‘A Holiday Classic with a Heartwarming Message’ in Centreville

‘A Holiday Classic with a Heartwarming Message’ in Centreville

Centreville High presents musical version of ‘A Christmas Carol.’

Ensemble members of Centreville High’s “A Christmas Carol.”

Ensemble members of Centreville High’s “A Christmas Carol.”

Believing it’s never too early to ring in the holiday season, Centreville High presents “A Christmas Carol” by Charles Dickens. The curtain rises Friday-Saturday, Nov. 19-20, at 7 p.m.; and Sunday, Nov. 21, at 2 p.m. All tickets are $10 at the door or via www.TheatreCentreville.com.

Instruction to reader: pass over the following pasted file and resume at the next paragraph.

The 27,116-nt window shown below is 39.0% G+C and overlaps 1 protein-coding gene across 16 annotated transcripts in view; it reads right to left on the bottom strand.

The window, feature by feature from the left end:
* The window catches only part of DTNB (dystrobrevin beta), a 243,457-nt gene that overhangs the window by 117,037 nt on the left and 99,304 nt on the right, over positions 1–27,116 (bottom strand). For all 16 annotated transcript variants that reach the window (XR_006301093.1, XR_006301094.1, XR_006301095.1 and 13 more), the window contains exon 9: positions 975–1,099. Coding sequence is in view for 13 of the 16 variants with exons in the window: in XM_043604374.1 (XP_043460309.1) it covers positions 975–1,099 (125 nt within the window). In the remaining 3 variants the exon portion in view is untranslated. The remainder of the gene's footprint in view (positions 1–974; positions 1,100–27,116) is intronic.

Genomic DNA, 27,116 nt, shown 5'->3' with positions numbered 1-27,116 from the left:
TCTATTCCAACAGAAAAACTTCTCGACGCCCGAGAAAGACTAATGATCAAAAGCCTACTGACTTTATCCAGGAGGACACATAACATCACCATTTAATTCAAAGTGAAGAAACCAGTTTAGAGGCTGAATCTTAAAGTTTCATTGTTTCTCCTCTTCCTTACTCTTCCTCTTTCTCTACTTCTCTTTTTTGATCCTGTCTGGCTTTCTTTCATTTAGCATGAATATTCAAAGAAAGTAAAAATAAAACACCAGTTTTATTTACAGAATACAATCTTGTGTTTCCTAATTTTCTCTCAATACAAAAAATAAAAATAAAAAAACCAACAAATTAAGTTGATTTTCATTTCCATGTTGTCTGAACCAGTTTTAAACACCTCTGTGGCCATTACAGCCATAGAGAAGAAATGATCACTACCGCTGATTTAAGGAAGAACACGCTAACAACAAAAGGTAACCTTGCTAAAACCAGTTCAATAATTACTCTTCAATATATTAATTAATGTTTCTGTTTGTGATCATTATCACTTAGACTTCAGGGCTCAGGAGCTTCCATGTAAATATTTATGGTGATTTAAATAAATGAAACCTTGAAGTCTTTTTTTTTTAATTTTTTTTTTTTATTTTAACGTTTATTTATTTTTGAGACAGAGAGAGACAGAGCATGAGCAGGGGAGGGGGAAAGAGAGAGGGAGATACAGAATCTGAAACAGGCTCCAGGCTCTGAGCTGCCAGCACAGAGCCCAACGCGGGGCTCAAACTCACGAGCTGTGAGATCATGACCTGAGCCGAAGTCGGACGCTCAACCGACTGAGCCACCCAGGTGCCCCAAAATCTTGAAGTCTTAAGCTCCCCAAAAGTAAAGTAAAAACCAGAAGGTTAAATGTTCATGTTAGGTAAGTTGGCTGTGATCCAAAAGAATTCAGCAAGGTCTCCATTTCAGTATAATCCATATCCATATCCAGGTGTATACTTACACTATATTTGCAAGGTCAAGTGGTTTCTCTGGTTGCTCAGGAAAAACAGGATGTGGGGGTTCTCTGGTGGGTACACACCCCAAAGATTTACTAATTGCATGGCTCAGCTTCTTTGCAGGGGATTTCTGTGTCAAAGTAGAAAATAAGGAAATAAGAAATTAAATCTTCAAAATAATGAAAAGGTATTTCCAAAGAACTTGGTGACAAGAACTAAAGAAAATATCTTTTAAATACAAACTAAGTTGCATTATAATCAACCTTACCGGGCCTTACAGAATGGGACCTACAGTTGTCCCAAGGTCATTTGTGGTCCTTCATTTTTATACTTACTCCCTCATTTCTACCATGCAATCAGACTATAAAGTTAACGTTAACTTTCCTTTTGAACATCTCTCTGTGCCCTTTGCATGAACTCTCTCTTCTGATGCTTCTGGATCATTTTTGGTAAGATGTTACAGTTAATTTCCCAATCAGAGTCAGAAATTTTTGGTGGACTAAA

“Join us for the first CVHS musical in six years,” said Director Christie Blewett. “Our theater students have devised their own script to create a musical version of this classic holiday tale, incorporating Christmas carols into the show. The cast and crew are dedicated to making the start of the 2021 holiday season as bright and meaningful as can be.”

From left, Evan Williams (as Scrooge) rehearses a scene with Christian Chong and Katie Wood as Mr. and Mrs. Cratchit.


Besides the Centreville students comprising the cast and crew members, the show includes 19 elementary- and middle-school students from Liberty Middle and Union Mill and Bull Run elementary schools. “They play the roles of young Scrooge, Scrooge’s sister Fan, Scrooge’s friend Nick, Ignorance, Want and the lad who fetches the Christmas turkey,” said Blewett. “And all shows are masked, socially distanced and guaranteed to be family friendly.”